Ground rent debt passed to collection agent who has quadrupled fees?

Ground rent debt passed to collection agent who has quadrupled fees?

9:26 AM, 4th February 2022, About 4 months ago 6

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We invested in 2 units in a block of student accommodation being built 8 years ago, and the investment has been fraught with problems.

We owe some ground rent to the freeholder, as for the first time without warning they are demanding the ground rent in advance for this year.

They have ‘passed’ the debt to PDC Property Debt Collection Agency who have managed to increase the debt on each unit from £250 up to £1075.00 per unit by adding Late Payment Fees, Client Admin Fees, Referral Fees, PDC Instruction fees, PDC Additional costs.

Are they allowed to do this?

We have had no warning that this would be passed to them from the Freeholder or any statement of possible charges etc. and barely a week to sort this out before their client takes further action ‘which could include possession’.

Any advice on how to tackle this would be much appreciated.

Susan



Comments

by Mike in Worthing

10:17 AM, 4th February 2022, About 4 months ago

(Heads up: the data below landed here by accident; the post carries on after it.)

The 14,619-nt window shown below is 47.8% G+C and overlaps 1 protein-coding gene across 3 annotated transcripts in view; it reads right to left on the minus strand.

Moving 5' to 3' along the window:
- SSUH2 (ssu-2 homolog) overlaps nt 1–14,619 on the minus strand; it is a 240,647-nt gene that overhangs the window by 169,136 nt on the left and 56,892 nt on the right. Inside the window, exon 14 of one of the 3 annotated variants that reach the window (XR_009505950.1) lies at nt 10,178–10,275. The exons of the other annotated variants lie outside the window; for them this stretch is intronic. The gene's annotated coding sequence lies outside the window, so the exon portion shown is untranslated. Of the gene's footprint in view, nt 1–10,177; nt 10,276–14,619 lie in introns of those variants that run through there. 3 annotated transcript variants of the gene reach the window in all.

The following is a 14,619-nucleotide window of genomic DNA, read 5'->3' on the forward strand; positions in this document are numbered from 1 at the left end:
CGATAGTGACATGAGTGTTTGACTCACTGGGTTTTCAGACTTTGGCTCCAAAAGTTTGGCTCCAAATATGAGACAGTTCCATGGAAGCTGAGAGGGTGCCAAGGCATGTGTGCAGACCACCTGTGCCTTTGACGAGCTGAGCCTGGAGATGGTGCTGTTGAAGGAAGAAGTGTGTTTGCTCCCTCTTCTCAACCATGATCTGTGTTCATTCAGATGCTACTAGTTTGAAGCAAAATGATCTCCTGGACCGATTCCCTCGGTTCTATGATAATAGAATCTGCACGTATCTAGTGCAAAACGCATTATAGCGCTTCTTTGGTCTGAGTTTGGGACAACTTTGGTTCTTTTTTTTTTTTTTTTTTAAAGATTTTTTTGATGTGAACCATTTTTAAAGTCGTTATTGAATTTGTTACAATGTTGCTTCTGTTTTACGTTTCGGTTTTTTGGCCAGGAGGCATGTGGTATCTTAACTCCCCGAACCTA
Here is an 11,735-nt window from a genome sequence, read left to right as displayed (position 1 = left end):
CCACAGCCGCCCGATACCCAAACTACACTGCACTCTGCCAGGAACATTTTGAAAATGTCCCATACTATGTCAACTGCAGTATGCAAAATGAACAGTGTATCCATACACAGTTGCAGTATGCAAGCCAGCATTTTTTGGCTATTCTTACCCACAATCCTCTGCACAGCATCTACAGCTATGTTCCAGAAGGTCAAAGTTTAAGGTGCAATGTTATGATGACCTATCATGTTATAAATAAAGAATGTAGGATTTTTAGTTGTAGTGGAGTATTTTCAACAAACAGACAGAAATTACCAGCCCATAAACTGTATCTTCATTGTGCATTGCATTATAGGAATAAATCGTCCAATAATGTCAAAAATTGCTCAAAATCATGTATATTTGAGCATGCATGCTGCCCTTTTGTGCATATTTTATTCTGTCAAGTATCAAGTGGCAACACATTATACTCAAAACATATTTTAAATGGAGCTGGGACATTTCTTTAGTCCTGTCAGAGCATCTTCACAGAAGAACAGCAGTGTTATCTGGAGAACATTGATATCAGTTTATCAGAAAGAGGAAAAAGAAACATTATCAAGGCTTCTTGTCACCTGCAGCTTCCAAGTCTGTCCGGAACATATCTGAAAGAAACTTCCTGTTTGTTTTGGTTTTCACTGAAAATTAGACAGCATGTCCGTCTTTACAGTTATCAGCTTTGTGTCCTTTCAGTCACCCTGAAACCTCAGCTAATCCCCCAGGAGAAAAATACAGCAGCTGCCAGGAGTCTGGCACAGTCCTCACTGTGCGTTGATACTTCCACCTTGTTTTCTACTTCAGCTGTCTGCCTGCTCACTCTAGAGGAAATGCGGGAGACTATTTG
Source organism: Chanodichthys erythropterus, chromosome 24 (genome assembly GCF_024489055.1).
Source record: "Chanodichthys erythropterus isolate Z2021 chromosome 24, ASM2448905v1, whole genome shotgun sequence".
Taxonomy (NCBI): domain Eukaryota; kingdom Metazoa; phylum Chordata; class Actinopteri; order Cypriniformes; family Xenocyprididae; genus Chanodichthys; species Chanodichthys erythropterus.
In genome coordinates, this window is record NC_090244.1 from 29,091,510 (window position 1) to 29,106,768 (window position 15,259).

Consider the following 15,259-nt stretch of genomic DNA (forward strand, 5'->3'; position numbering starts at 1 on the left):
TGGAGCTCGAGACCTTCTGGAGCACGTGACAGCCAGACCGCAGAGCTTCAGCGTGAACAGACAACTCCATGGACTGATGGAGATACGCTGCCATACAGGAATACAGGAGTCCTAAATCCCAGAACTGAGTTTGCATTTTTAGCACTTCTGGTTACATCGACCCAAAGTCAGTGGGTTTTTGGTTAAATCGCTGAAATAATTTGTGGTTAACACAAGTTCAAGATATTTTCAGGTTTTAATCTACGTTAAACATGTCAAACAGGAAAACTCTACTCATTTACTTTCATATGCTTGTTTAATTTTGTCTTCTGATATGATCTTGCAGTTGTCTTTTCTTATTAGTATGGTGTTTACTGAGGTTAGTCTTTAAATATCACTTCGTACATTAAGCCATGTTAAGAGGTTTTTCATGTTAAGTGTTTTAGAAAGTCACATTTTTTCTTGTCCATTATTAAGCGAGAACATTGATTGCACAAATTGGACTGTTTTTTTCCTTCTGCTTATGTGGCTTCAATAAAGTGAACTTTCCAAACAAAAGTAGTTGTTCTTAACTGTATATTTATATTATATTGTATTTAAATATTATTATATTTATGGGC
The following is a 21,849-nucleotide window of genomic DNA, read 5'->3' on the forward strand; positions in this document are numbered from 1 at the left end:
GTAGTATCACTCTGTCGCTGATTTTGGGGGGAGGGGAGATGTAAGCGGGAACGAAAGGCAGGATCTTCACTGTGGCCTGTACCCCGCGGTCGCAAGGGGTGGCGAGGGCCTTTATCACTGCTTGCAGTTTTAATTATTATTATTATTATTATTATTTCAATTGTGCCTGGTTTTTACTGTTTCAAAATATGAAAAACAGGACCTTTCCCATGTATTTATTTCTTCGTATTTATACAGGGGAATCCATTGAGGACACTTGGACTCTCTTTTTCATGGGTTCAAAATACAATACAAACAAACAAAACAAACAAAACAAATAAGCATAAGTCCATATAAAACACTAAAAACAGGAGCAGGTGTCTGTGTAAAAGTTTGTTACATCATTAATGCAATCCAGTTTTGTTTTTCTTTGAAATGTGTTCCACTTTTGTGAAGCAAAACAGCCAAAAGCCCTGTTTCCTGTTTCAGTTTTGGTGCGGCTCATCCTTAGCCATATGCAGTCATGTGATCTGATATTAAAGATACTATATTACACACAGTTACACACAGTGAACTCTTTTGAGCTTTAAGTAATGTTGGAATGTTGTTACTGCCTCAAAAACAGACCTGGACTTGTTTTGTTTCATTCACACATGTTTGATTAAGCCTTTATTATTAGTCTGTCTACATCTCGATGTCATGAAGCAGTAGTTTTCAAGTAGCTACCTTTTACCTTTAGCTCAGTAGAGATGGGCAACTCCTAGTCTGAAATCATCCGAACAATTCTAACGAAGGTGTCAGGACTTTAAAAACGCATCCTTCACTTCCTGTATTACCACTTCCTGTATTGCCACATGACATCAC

Hi Susan. First step is TO READ THE LEASE. Ground Rent is payable in arrears unless the lease says otherwise.
Secondly debtor must be given a "reasonable time" to pay. There is no legal definition of that but it appears you haven't been given enough notice.
Thirdly admin fees must be reasonable in amount. Leases usually stipulate to pay the freeholders costs without more detail than that.
You should write to PDC detailing the above.
A good opening gambit is: "Which clause of the lease is the freeholder relying on to..."
Hope this helps.
Mike

by BernieWales

10:25 AM, 4th February 2022, About 4 months ago

I am not a fan of PDC Law ... who, in my experience, do not check the facts before accusing leaseholders of wrong-doing.

The starting point in fighting such a case is, as usual, RTBL ... Read The Bl**dy Lease. Ascertain what the ground rent is; e.g. £150 per annum ... and when it is due; e.g. annual in advance on [date], or quarterly in advance on [dates]. Check that amount and dates against what you've been accused of not paying. If they don't match - you have a defence.

Next, despite what it says in the lease about ground rent being due "whether formally demanded or not" the law changed on this. For ground rent to be legally due and payable, the landlord (normally via their managing agent) needs to serve a valid notice under section 166 of the Commonhold & Leasehold Reform Act 2002. (See here > https://www.legislation.gov.uk/ukpga/2002/15/section/166)

The information to be provided in the notice is 'prescribed' and thus a notice which does not contain all of the right information will be invalid. Furthermore, the notice must either a) be served between 60 and 30 days in advance of the due date stated in the lease, or b) the ground rent is due not less than 30 days after service of the notice.